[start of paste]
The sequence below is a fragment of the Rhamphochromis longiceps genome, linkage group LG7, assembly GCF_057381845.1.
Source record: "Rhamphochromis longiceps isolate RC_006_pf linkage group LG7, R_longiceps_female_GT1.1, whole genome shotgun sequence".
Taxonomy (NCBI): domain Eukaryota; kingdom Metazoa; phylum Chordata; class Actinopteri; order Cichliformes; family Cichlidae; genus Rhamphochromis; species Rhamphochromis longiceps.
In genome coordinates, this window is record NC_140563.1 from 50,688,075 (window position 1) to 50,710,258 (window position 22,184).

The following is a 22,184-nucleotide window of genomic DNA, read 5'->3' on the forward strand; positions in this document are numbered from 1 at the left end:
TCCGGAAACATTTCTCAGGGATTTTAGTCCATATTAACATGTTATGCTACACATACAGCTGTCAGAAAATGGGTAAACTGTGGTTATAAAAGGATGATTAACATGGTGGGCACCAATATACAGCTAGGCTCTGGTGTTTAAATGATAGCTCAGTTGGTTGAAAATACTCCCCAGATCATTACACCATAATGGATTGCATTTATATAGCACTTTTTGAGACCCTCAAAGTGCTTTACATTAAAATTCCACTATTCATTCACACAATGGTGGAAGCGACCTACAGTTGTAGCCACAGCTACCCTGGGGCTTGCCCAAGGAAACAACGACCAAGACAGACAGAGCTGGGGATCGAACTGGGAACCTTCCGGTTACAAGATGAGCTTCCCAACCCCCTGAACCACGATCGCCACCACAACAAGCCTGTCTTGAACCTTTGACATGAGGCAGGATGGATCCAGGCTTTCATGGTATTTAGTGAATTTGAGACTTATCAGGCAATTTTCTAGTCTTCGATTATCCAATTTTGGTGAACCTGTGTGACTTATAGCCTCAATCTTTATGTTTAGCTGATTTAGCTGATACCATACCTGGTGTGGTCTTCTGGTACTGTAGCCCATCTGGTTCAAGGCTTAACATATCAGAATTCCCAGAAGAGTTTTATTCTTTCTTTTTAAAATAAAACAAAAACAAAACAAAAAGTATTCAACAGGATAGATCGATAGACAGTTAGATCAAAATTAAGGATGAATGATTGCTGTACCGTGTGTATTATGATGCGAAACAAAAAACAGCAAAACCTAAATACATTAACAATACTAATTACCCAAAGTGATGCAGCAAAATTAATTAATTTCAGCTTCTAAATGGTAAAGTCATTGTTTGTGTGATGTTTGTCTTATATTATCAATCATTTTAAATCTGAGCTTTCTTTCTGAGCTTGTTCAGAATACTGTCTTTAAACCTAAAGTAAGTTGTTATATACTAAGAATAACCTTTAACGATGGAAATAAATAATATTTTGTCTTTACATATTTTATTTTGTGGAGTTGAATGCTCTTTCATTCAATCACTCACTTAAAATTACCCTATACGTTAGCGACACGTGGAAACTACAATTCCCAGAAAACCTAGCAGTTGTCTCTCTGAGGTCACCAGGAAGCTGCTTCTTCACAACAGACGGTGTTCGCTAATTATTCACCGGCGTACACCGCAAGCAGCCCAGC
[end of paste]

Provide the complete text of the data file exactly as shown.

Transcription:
The sequence below is a fragment of the Rhamphochromis longiceps genome, linkage group LG7, assembly GCF_057381845.1.
Source record: "Rhamphochromis longiceps isolate RC_006_pf linkage group LG7, R_longiceps_female_GT1.1, whole genome shotgun sequence".
Taxonomy (NCBI): domain Eukaryota; kingdom Metazoa; phylum Chordata; class Actinopteri; order Cichliformes; family Cichlidae; genus Rhamphochromis; species Rhamphochromis longiceps.
In genome coordinates, this window is record NC_140563.1 from 50,688,075 (window position 1) to 50,710,258 (window position 22,184).

The following is a 22,184-nucleotide window of genomic DNA, read 5'->3' on the forward strand; positions in this document are numbered from 1 at the left end:
TCCGGAAACATTTCTCAGGGATTTTAGTCCATATTAACATGTTATGCTACACATACAGCTGTCAGAAAATGGGTAAACTGTGGTTATAAAAGGATGATTAACATGGTGGGCACCAATATACAGCTAGGCTCTGGTGTTTAAATGATAGCTCAGTTGGTTGAAAATACTCCCCAGATCATTACACCATAATGGATTGCATTTATATAGCACTTTTTGAGACCCTCAAAGTGCTTTACATTAAAATTCCACTATTCATTCACACAATGGTGGAAGCGACCTACAGTTGTAGCCACAGCTACCCTGGGGCTTGCCCAAGGAAACAACGACCAAGACAGACAGAGCTGGGGATCGAACTGGGAACCTTCCGGTTACAAGATGAGCTTCCCAACCCCCTGAACCACGATCGCCACCACAACAAGCCTGTCTTGAACCTTTGACATGAGGCAGGATGGATCCAGGCTTTCATGGTATTTAGTGAATTTGAGACTTATCAGGCAATTTTCTAGTCTTCGATTATCCAATTTTGGTGAACCTGTGTGACTTATAGCCTCAATCTTTATGTTTAGCTGATTTAGCTGATACCATACCTGGTGTGGTCTTCTGGTACTGTAGCCCATCTGGTTCAAGGCTTAACATATCAGAATTCCCAGAAGAGTTTTATTCTTTCTTTTTAAAATAAAACAAAAACAAAACAAAAAGTATTCAACAGGATAGATCGATAGACAGTTAGATCAAAATTAAGGATGAATGATTGCTGTACCGTGTGTATTATGATGCGAAACAAAAAACAGCAAAACCTAAATACATTAACAATACTAATTACCCAAAGTGATGCAGCAAAATTAATTAATTTCAGCTTCTAAATGGTAAAGTCATTGTTTGTGTGATGTTTGTCTTATATTATCAATCATTTTAAATCTGAGCTTTCTTTCTGAGCTTGTTCAGAATACTGTCTTTAAACCTAAAGTAAGTTGTTATATACTAAGAATAACCTTTAACGATGGAAATAAATAATATTTTGTCTTTACATATTTTATTTTGTGGAGTTGAATGCTCTTTCATTCAATCACTCACTTAAAATTACCCTATACGTTAGCGACACGTGGAAACTACAATTCCCAGAAAACCTAGCAGTTGTCTCTCTGAGGTCACCAGGAAGCTGCTTCTTCACAACAGACGGTGTTCGCTAATTATTCACCGGCGTACACCGCAAGCAGCCCAGC